The Sword Dham
"How shall we honor the man who creates?"
Asked the Bedouin chief, the poet Antar; -
"Who unto the truth flings open our gates,
Or fashions new thoughts from the light of a star;
Or forges with craft of his finger and brain
Some marvelous weapon we copy in vain;
Or chants to the winds a wild song that shall wander forever undying?
"See! His reward is in envies and hates;
In lips that deny, or in stabs that may kill."
"Nay," said the smith; "for there's one here who waits
Humbly to serve you with unmeasured skill,
Sure that no utmost devotion can fail,
Offered to you, nor unfriended assail
The heart of the hero and poet Antar, whose fame is undying!"
"Speak," said the chief. Then the smith: "O Antar,
It is I who would serve you! I know, by the soul
Of the poet within you, no envy can bar
The stream of your gratitude, - once let it roll.
Listen. The lightning, your camel that slew,
I caught, and wrought in this sword-blade for you; -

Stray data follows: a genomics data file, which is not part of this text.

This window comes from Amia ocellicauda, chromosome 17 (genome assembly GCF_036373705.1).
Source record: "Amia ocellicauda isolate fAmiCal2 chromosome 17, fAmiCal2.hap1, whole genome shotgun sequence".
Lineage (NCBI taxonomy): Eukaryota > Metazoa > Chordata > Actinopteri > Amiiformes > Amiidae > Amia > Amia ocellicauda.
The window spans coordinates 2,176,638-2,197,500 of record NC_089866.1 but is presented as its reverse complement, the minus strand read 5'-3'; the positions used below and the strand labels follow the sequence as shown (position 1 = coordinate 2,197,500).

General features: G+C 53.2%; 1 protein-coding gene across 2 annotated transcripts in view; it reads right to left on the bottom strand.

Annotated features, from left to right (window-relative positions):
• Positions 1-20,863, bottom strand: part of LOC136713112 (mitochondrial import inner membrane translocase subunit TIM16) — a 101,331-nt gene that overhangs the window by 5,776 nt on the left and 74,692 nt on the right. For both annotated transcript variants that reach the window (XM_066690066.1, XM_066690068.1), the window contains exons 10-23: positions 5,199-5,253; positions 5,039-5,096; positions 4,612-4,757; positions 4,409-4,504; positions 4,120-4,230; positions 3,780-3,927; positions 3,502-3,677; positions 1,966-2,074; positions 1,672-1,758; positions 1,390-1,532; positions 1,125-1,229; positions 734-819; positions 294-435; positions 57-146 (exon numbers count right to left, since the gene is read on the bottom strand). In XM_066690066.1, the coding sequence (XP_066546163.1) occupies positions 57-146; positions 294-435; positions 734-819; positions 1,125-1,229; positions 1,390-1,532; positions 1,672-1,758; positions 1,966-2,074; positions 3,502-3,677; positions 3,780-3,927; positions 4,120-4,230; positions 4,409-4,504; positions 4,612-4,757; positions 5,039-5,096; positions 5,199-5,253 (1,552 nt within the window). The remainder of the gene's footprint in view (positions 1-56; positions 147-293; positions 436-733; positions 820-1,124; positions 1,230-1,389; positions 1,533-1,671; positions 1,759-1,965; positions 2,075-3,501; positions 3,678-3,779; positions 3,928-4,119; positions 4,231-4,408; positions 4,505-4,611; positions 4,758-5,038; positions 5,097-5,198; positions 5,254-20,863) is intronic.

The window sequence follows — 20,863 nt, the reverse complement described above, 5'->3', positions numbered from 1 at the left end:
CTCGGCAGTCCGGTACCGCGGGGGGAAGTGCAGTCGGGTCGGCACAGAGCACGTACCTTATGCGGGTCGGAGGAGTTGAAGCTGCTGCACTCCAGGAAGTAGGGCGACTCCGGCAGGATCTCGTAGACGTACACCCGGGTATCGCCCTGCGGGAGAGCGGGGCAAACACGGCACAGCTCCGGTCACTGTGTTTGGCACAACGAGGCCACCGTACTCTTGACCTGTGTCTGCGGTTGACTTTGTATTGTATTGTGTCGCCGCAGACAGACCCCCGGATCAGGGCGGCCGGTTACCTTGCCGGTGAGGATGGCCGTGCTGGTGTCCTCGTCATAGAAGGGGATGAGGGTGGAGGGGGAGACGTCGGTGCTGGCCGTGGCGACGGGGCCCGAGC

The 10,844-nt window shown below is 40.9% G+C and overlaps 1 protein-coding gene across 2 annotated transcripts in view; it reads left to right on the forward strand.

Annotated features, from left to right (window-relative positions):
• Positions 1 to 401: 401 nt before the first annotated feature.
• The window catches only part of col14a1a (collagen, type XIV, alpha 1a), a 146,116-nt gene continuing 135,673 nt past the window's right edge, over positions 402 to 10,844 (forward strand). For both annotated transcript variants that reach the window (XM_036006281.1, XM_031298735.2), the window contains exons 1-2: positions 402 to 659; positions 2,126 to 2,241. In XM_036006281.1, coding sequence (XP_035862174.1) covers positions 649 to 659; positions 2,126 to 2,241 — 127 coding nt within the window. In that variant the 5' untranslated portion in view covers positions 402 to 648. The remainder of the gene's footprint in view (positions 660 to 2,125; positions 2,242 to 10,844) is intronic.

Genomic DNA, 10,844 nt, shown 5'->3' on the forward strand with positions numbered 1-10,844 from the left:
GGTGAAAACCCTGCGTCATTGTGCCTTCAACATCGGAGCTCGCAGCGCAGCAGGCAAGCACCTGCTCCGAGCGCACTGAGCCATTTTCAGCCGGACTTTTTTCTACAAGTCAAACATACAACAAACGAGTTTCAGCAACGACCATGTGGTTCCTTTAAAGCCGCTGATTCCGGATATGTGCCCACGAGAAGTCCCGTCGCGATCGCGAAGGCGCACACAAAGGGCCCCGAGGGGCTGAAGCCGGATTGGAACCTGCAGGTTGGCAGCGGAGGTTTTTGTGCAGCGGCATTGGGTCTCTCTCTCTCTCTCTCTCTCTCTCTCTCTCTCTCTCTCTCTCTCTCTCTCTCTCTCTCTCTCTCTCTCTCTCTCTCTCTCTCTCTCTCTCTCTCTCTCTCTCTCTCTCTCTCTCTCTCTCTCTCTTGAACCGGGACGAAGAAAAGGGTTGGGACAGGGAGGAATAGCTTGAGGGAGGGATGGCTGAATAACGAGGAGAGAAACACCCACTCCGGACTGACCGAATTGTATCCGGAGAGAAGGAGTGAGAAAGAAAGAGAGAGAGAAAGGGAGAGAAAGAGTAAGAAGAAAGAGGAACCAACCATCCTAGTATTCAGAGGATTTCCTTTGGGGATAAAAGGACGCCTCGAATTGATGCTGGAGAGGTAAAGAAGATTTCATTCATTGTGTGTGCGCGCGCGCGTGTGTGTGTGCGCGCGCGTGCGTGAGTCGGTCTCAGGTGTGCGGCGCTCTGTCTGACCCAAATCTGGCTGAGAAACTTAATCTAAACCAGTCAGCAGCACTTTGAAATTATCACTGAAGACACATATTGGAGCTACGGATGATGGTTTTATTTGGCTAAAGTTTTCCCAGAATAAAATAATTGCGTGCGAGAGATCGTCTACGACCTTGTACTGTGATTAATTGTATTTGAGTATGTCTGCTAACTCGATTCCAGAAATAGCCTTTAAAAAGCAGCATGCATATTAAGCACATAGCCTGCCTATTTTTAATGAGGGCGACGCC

Sword that no foe shall encounter unhurt, or depart from undying."
Burst from the eyes of Antar a swift rain, - Gratitude's
glittering drops, - as he threw
One shining arm round the smith, like a chain.
Closer the man to his bosom he drew;
Thankful, caressing, with "Great is my debt."
"Yea," said the smith, and his eyelids were wet:
"I knew the sword Dham would unite me with you in an honor undying."
"So?" asked the chief, as his thumb-point at will
Silently over the sword's edge played.
- "Ay!" said the smith, "but there's one thing, still:
Who is the smiter, shall smite with this blade?"
Jealous, their eyes met; and fury awoke.
"I am the smiter!" Antar cried. One stroke
Rolled the smith's head from his neck, and gave him remembrance undying.
"Seek now who may, no search will avail:
No man the mate of this weapon shall own!"
Yet, in his triumph, the chieftain made wail:
"Slain is the craftsman, the one friend alone
Able to honor the man who creates.
I slew him - I, who am poet! O fates,
Grant that the envious blade slaying artists shall make them undying!"
The Sword Dham by George Parsons Lathrop